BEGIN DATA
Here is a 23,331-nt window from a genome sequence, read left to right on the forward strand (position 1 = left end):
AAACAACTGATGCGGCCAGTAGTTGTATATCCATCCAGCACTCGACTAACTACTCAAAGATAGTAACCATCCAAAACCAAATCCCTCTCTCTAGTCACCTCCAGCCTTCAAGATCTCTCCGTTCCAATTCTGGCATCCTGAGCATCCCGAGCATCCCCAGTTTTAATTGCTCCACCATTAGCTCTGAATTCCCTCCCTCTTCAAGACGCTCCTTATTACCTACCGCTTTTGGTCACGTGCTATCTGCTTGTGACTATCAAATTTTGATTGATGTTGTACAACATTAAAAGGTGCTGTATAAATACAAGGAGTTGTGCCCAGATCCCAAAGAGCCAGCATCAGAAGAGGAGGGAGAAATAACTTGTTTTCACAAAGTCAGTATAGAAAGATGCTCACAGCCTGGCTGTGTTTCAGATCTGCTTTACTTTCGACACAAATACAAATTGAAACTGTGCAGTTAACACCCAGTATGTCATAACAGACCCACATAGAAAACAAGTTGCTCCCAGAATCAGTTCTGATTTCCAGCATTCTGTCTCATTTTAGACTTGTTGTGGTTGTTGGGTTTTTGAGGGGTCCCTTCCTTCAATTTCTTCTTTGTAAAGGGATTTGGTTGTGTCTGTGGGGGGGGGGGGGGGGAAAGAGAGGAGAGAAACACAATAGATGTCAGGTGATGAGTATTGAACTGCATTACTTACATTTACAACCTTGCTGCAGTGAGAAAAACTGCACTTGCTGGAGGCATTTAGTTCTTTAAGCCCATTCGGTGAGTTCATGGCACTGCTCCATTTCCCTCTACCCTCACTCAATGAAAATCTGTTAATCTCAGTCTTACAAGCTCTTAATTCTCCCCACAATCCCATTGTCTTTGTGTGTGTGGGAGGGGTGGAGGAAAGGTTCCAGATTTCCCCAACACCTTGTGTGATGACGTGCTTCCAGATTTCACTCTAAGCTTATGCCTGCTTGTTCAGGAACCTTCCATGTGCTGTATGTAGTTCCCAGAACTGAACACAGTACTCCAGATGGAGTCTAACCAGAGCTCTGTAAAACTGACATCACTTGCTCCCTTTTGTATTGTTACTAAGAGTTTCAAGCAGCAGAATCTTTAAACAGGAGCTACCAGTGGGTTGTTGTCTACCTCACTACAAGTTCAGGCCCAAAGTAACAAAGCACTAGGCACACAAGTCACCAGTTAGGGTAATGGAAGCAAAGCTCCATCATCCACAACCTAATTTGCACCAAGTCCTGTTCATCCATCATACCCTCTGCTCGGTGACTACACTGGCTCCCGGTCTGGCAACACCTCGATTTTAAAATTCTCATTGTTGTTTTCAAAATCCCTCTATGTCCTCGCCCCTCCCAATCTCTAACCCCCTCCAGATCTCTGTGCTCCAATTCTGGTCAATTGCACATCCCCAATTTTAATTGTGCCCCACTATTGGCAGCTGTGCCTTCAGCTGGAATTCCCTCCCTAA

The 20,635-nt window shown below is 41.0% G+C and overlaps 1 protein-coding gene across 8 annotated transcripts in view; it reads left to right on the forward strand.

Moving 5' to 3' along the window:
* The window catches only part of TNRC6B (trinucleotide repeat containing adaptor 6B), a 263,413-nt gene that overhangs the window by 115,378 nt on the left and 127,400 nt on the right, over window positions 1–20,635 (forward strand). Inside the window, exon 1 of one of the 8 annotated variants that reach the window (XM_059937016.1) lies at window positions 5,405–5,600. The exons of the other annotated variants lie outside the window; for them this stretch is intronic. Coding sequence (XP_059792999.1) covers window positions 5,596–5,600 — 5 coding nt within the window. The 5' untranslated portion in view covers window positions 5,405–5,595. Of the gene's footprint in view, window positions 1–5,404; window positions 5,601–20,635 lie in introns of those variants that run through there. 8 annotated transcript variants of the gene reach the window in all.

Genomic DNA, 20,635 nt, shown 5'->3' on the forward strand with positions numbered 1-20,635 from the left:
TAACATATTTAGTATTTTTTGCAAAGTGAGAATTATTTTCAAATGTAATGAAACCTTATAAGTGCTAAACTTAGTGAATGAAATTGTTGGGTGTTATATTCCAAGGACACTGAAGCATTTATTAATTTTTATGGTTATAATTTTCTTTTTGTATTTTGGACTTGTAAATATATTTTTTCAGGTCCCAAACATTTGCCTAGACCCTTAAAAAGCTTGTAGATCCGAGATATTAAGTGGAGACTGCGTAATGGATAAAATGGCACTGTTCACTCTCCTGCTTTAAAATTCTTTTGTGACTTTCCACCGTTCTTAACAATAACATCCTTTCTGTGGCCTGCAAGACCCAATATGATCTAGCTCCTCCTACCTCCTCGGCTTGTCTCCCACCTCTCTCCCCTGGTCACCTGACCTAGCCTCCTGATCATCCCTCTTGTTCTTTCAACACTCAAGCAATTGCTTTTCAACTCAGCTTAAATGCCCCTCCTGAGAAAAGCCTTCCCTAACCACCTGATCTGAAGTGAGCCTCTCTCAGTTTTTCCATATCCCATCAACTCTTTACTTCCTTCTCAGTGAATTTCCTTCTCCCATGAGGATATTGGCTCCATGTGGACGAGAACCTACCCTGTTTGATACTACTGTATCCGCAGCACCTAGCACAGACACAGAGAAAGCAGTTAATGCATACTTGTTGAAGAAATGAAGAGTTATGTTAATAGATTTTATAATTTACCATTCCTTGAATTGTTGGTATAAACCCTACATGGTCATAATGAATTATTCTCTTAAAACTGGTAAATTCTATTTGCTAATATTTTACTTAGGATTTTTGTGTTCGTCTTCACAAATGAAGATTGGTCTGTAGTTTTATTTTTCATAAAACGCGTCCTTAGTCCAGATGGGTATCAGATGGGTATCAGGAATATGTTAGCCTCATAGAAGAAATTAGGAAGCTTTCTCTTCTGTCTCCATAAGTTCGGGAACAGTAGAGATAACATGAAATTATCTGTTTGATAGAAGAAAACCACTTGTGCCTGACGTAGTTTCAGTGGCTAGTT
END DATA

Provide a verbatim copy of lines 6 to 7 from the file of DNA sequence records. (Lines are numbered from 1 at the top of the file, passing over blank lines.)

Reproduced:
Genomic DNA, 20,635 nt, shown 5'->3' on the forward strand with positions numbered 1-20,635 from the left:
TAACATATTTAGTATTTTTTGCAAAGTGAGAATTATTTTCAAATGTAATGAAACCTTATAAGTGCTAAACTTAGTGAATGAAATTGTTGGGTGTTATATTCCAAGGACACTGAAGCATTTATTAATTTTTATGGTTATAATTTTCTTTTTGTATTTTGGACTTGTAAATATATTTTTTCAGGTCCCAAACATTTGCCTAGACCCTTAAAAAGCTTGTAGATCCGAGATATTAAGTGGAGACTGCGTAATGGATAAAATGGCACTGTTCACTCTCCTGCTTTAAAATTCTTTTGTGACTTTCCACCGTTCTTAACAATAACATCCTTTCTGTGGCCTGCAAGACCCAATATGATCTAGCTCCTCCTACCTCCTCGGCTTGTCTCCCACCTCTCTCCCCTGGTCACCTGACCTAGCCTCCTGATCATCCCTCTTGTTCTTTCAACACTCAAGCAATTGCTTTTCAACTCAGCTTAAATGCCCCTCCTGAGAAAAGCCTTCCCTAACCACCTGATCTGAAGTGAGCCTCTCTCAGTTTTTCCATATCCCATCAACTCTTTACTTCCTTCTCAGTGAATTTCCTTCTCCCATGAGGATATTGGCTCCATGTGGACGAGAACCTACCCTGTTTGATACTACTGTATCCGCAGCACCTAGCACAGACACAGAGAAAGCAGTTAATGCATACTTGTTGAAGAAATGAAGAGTTATGTTAATAGATTTTATAATTTACCATTCCTTGAATTGTTGGTATAAACCCTACATGGTCATAATGAATTATTCTCTTAAAACTGGTAAATTCTATTTGCTAATATTTTACTTAGGATTTTTGTGTTCGTCTTCACAAATGAAGATTGGTCTGTAGTTTTATTTTTCATAAAACGCGTCCTTAGTCCAGATGGGTATCAGATGGGTATCAGGAATATGTTAGCCTCATAGAAGAAATTAGGAAGCTTTCTCTTCTGTCTCCATAAGTTCGGGAACAGTAGAGATAACATGAAATTATCTGTTTGATAGAAGAAAACCACTTGTGCCTGACGTAGTTTCAGTGGCTAGTT